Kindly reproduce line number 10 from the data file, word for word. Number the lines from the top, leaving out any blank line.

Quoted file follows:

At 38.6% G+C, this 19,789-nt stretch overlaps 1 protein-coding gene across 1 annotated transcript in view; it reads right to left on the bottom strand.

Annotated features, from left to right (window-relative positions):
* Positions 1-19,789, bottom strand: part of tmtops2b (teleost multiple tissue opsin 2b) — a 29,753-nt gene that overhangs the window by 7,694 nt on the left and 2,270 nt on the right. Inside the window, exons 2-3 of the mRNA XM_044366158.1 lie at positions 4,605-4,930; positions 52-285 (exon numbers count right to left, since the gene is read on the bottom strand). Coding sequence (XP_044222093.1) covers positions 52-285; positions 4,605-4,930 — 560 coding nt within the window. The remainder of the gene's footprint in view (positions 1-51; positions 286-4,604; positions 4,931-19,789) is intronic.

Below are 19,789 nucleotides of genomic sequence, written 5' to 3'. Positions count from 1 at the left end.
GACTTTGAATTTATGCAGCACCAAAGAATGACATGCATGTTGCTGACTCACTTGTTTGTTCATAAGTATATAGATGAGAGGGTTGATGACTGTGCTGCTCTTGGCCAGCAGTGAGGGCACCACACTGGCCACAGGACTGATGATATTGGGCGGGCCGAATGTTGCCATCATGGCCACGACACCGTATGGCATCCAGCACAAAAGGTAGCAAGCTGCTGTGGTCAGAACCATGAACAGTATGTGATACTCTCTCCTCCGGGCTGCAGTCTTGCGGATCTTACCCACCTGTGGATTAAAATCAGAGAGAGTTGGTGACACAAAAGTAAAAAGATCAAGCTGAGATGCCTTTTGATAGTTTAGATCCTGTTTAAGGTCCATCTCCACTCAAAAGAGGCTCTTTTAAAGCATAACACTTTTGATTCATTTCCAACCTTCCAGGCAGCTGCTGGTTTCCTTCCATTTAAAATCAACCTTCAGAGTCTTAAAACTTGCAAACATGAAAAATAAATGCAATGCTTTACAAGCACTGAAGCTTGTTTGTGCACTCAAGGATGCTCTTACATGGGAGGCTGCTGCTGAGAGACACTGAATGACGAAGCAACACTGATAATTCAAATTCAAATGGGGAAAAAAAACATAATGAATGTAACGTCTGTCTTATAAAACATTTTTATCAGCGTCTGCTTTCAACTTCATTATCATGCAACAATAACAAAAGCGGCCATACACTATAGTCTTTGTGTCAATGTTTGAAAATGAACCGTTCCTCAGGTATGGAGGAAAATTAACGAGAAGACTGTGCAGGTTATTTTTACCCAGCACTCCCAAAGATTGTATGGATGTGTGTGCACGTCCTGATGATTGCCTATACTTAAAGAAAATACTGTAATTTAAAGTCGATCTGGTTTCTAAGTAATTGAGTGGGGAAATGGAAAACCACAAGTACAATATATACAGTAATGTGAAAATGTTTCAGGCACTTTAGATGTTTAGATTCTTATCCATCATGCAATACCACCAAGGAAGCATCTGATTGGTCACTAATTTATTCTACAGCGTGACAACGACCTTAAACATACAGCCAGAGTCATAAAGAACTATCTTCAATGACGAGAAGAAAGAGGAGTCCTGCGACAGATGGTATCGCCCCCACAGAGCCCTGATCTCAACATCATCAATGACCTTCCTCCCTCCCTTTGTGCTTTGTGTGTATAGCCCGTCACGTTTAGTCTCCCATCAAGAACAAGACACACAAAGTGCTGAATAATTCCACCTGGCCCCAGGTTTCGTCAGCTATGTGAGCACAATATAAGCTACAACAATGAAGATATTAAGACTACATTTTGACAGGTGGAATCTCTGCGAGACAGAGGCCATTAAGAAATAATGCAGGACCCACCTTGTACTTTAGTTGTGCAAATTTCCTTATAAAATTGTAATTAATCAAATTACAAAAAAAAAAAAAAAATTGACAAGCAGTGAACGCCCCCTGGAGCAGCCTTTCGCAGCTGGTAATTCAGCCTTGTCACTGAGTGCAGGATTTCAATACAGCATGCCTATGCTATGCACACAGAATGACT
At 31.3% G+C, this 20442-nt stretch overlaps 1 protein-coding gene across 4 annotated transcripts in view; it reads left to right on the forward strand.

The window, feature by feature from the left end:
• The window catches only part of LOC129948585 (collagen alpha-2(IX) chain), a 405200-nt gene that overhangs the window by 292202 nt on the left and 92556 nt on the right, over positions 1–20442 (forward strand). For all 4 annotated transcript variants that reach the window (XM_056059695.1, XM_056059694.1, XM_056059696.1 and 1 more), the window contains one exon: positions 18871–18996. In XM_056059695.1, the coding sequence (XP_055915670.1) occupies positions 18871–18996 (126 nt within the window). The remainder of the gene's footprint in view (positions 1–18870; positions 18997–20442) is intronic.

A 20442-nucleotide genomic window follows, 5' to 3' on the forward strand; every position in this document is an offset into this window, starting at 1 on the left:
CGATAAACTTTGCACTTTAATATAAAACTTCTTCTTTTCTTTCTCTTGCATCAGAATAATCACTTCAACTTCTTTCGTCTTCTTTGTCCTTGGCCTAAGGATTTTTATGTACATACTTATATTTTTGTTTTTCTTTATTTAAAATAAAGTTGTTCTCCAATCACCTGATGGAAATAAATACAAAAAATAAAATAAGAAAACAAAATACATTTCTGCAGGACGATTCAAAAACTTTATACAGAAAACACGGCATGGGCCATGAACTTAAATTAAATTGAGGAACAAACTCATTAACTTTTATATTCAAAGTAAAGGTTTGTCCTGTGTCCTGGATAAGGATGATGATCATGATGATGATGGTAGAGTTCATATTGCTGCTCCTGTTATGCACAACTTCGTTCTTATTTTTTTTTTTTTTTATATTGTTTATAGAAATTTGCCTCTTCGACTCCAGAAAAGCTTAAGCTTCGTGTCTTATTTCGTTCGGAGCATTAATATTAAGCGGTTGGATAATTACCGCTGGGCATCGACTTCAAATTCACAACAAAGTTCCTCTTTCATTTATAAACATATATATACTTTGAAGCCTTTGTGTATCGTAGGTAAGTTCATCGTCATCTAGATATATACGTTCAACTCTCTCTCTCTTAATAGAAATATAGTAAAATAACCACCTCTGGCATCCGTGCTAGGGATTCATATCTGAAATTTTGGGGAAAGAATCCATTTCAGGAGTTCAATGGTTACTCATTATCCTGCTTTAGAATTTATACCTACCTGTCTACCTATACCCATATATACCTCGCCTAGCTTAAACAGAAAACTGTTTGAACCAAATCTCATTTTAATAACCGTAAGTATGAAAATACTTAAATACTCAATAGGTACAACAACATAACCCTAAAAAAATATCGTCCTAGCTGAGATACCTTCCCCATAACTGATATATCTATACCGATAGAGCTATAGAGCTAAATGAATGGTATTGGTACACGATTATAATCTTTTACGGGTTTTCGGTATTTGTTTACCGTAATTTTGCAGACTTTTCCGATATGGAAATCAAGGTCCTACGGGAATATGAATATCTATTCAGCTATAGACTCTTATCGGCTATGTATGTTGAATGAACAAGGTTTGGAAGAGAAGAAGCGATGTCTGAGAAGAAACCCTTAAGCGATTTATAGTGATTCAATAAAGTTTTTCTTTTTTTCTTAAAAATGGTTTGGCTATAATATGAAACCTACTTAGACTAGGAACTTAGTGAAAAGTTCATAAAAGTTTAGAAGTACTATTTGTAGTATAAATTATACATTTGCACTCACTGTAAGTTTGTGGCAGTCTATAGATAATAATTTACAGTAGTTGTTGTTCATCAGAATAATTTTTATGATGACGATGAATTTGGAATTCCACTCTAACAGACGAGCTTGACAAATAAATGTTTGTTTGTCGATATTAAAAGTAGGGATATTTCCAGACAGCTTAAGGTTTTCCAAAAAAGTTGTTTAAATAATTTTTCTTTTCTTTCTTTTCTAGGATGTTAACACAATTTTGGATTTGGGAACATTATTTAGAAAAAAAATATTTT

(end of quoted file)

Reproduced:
CGATAAACTTTGCACTTTAATATAAAACTTCTTCTTTTCTTTCTCTTGCATCAGAATAATCACTTCAACTTCTTTCGTCTTCTTTGTCCTTGGCCTAAGGATTTTTATGTACATACTTATATTTTTGTTTTTCTTTATTTAAAATAAAGTTGTTCTCCAATCACCTGATGGAAATAAATACAAAAAATAAAATAAGAAAACAAAATACATTTCTGCAGGACGATTCAAAAACTTTATACAGAAAACACGGCATGGGCCATGAACTTAAATTAAATTGAGGAACAAACTCATTAACTTTTATATTCAAAGTAAAGGTTTGTCCTGTGTCCTGGATAAGGATGATGATCATGATGATGATGGTAGAGTTCATATTGCTGCTCCTGTTATGCACAACTTCGTTCTTATTTTTTTTTTTTTTTATATTGTTTATAGAAATTTGCCTCTTCGACTCCAGAAAAGCTTAAGCTTCGTGTCTTATTTCGTTCGGAGCATTAATATTAAGCGGTTGGATAATTACCGCTGGGCATCGACTTCAAATTCACAACAAAGTTCCTCTTTCATTTATAAACATATATATACTTTGAAGCCTTTGTGTATCGTAGGTAAGTTCATCGTCATCTAGATATATACGTTCAACTCTCTCTCTCTTAATAGAAATATAGTAAAATAACCACCTCTGGCATCCGTGCTAGGGATTCATATCTGAAATTTTGGGGAAAGAATCCATTTCAGGAGTTCAATGGTTACTCATTATCCTGCTTTAGAATTTATACCTACCTGTCTACCTATACCCATATATACCTCGCCTAGCTTAAACAGAAAACTGTTTGAACCAAATCTCATTTTAATAACCGTAAGTATGAAAATACTTAAATACTCAATAGGTACAACAACATAACCCTAAAAAAATATCGTCCTAGCTGAGATACCTTCCCCATAACTGATATATCTATACCGATAGAGCTATAGAGCTAAATGAATGGTATTGGTACACGATTATAATCTTTTACGGGTTTTCGGTATTTGTTTACCGTAATTTTGCAGACTTTTCCGATATGGAAATCAAGGTCCTACGGGAATATGAATATCTATTCAGCTATAGACTCTTATCGGCTATGTATGTTGAATGAACAAGGTTTGGAAGAGAAGAAGCGATGTCTGAGAAGAAACCCTTAAGCGATTTATAGTGATTCAATAAAGTTTTTCTTTTTTTCTTAAAAATGGTTTGGCTATAATATGAAACCTACTTAGACTAGGAACTTAGTGAAAAGTTCATAAAAGTTTAGAAGTACTATTTGTAGTATAAATTATACATTTGCACTCACTGTAAGTTTGTGGCAGTCTATAGATAATAATTTACAGTAGTTGTTGTTCATCAGAATAATTTTTATGATGACGATGAATTTGGAATTCCACTCTAACAGACGAGCTTGACAAATAAATGTTTGTTTGTCGATATTAAAAGTAGGGATATTTCCAGACAGCTTAAGGTTTTCCAAAAAAGTTGTTTAAATAATTTTTCTTTTCTTTCTTTTCTAGGATGTTAACACAATTTTGGATTTGGGAACATTATTTAGAAAAAAAATATTTT